IJCRR - Vol 13 Issue 17, September, 2021
Date of Publication: 12-Sep-2021
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Chronic Fluorosis: A Disease of Concern
Author: Mendez DC, Shashidhar KN
Abstract:Introduction: Chronic fluorosis is a widespread disease caused by ingestion of high levels of fluoride through drinking water and food. Fluoride content in food depends on its concentration in water, soil and air. Aim: This review article is aimed at providing information about fluorosis and its ill effects. Objective: The objective is to address the adverse effect of fluoride on several organ systems besides the more commonly known skeletal and dental manifestations. Methodology: A detailed search of related literature has been carried out with the help of search engines. Pub Med and Research gate have been used for obtaining authentic information. Discussion and Conclusion: This review article summarizes the major deleterious health problems caused by fluoride and emphasizes that fluoride mitigation needs to be practised widely since fluorosis is a preventable disorder.
Keywords: Fluoride, Fluorosis, Toxic effects, Diabetes, Thyroid abnormalities, Cardiovascular system
The 13th most abundant element in the earth’s crust is Fluorine.1It is only a microelement for human health but is one of the most significant endotoxins which appear in the environment.2 Fluoride is one of the few elements that have been shown to cause significant effects by various means such as through drinking water, air, dental products, food and beverages. Excessive fluoride in water and soil is mostly of geological origin which can be further compounded by over-exploitation of groundwater resources and Industrial pollutants.
After absorption from the gastrointestinal tract (GIT), the ability of fluoride ions to easily penetrate the cells through the membrane results in affecting various functions by altering the activity of enzymes and hormones.3,4Fluoride not only accumulates in the bones and teeth but also gets deposited in the soft tissues.5 The level of fluoride, considered safe for humans is 1-1.5 mg/L while, prolonged ingestion is associated with dental fluorosis, skeletal fluorosis and several other disorders due to its ability to inhibit the proliferation of cells. It should be noted, however, that whileMicromolar Fluoride ion concentrations promote the growth and proliferation of cells, millimolar concentrations suppress cell proliferation and induce apoptosis in the hard tissues.6-9]. Many metals such as lead, copper and manganese can interact with Fluoride ion and contribute to increased accumulation of toxic elements and micronutrient deficiency in mammals.10,11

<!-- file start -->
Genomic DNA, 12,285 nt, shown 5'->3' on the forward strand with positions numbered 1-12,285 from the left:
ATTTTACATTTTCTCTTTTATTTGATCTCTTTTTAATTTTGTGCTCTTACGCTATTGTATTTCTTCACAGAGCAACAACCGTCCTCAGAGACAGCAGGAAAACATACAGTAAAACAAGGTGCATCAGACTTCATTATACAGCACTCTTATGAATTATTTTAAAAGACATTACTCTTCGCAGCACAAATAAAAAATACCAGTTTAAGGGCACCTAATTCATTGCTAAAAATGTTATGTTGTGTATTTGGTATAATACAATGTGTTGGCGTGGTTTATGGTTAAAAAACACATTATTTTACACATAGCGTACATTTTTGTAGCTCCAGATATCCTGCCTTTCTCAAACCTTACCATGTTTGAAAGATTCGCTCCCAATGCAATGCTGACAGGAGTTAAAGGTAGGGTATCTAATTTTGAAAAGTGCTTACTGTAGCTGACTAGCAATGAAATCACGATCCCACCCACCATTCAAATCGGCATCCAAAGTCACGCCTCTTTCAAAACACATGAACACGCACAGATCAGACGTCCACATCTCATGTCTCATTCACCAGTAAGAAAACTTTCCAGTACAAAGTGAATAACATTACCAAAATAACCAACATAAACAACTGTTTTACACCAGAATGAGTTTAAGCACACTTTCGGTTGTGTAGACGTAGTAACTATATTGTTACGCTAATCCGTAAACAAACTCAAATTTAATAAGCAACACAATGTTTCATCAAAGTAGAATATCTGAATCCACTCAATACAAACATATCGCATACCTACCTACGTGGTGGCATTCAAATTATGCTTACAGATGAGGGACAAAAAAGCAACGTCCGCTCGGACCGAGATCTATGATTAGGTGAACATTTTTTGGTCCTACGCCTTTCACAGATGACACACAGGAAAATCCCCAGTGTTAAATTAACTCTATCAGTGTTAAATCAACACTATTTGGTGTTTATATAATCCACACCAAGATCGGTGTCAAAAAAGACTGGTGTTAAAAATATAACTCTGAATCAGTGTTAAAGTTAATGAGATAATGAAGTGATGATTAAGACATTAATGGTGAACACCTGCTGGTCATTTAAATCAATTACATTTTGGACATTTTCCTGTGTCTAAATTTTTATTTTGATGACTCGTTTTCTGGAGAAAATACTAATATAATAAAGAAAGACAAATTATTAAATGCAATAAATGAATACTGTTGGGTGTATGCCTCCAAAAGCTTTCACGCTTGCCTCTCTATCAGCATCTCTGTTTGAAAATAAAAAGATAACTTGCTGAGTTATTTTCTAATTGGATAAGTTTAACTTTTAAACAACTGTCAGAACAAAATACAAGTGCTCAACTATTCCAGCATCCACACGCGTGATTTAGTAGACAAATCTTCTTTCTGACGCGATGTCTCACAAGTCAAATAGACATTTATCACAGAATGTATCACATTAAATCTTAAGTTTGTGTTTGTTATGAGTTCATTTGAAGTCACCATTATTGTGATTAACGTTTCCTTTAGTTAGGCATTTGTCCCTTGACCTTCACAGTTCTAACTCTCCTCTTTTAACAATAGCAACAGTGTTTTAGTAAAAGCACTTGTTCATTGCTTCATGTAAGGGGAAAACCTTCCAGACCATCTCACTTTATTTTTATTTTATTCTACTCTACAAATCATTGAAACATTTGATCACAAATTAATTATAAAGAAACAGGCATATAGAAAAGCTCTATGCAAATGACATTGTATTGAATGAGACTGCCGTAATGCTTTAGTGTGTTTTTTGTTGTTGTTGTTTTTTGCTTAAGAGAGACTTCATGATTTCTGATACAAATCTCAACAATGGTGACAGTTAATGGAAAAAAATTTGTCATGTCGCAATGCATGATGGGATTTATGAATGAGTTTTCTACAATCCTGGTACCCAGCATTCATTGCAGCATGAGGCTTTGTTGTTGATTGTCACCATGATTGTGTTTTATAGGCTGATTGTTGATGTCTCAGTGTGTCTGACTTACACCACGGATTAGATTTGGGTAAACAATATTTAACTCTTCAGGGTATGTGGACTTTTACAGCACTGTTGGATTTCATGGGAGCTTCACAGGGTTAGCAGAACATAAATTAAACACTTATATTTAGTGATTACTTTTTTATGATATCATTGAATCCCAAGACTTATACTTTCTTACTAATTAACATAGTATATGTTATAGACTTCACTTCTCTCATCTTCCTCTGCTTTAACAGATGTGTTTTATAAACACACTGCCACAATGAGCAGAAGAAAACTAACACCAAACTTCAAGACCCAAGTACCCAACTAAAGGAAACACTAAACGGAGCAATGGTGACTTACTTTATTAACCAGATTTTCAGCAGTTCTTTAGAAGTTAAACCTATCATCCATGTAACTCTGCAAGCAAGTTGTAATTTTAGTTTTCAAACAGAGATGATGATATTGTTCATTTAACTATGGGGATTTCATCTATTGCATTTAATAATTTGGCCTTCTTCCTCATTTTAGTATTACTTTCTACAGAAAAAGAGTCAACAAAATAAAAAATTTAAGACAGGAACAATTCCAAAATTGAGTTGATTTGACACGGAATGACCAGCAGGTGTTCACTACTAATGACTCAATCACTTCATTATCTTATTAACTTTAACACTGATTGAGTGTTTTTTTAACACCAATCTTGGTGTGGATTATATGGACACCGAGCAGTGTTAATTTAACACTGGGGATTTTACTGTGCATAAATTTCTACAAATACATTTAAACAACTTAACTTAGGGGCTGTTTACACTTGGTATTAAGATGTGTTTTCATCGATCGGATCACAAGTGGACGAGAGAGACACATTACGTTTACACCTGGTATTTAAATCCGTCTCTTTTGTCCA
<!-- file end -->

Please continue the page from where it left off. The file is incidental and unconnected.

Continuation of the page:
Effect on bones and teeth
Fluoride has proved to be highly effective in the prevention of dental caries. It gives long-lasting protection against dental decay. Regular fluoride exposure at the time of teeth development contributes to protection against dental decay. Plaque bacteria form organic acids, which dissociate releasing H+ ions and lower the pH in areas surrounding the tooth and finally leads to the release of calcium from the tooth.12Fluoride inhibits this demineralization and thus has a dental caries protection potential. Fluoride also has an antimicrobial effect as it inhibits carbohydrate metabolism in oral streptococci and lactobacilli as it inhibits the enzymes enolase and adenosine triphosphatase.13,14Though, it has beneficial effects on teeth and bones when present in low concentrations, excessive intake gives rise to adverse effects from dental fluorosis to the crippling skeletal fluorosis depending on the level of fluoride and the period of exposure. As the fluoride ion is strongly electronegative, it is attracted to the positively charged Ca ions in the teeth and bones.15 Fluoride alters the resorption of bone tissue and affects the homeostasis of bone mineral metabolism. Fluoride ion reacts with crystals of hydroxyapatite and forms a scaffold for the bones. A combination of osteosclerosis, osteomalacia and osteoporosis in varying degrees characterizes the bone lesions.16
The high affinity of Fluoride ion to mineralized tissues results in the high Fluoride ion concentrations in bones and teeth and so these materials are used as a bioindication of long term exposure to Fluoride.17,18 the earliest sign of chronic fluoride exposure is the characteristic mottling of dental enamel.